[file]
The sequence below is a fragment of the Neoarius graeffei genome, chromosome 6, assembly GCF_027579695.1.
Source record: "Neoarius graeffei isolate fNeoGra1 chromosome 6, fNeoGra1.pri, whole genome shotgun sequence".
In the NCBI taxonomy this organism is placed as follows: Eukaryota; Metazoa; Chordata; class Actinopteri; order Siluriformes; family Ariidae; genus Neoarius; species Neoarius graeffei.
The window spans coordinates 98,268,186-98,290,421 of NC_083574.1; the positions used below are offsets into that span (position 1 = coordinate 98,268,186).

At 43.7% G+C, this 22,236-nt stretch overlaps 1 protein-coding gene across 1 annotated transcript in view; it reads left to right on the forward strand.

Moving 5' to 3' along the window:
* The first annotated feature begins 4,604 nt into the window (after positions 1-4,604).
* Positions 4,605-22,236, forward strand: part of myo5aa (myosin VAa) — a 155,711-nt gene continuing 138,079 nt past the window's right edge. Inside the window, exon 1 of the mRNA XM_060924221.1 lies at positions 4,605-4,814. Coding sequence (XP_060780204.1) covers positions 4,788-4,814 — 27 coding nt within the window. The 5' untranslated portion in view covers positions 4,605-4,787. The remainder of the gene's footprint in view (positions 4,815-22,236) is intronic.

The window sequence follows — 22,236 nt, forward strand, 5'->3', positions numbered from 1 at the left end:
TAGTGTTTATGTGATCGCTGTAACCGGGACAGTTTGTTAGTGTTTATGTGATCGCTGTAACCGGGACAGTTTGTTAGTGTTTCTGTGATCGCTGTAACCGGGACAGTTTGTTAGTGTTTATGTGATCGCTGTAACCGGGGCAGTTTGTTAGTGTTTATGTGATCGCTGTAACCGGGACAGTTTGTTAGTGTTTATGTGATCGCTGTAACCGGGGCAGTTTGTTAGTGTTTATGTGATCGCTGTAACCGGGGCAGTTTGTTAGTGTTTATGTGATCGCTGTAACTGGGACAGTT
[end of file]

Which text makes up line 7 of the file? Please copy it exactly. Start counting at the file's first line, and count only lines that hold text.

* The first annotated feature begins 4,604 nt into the window (after positions 1-4,604).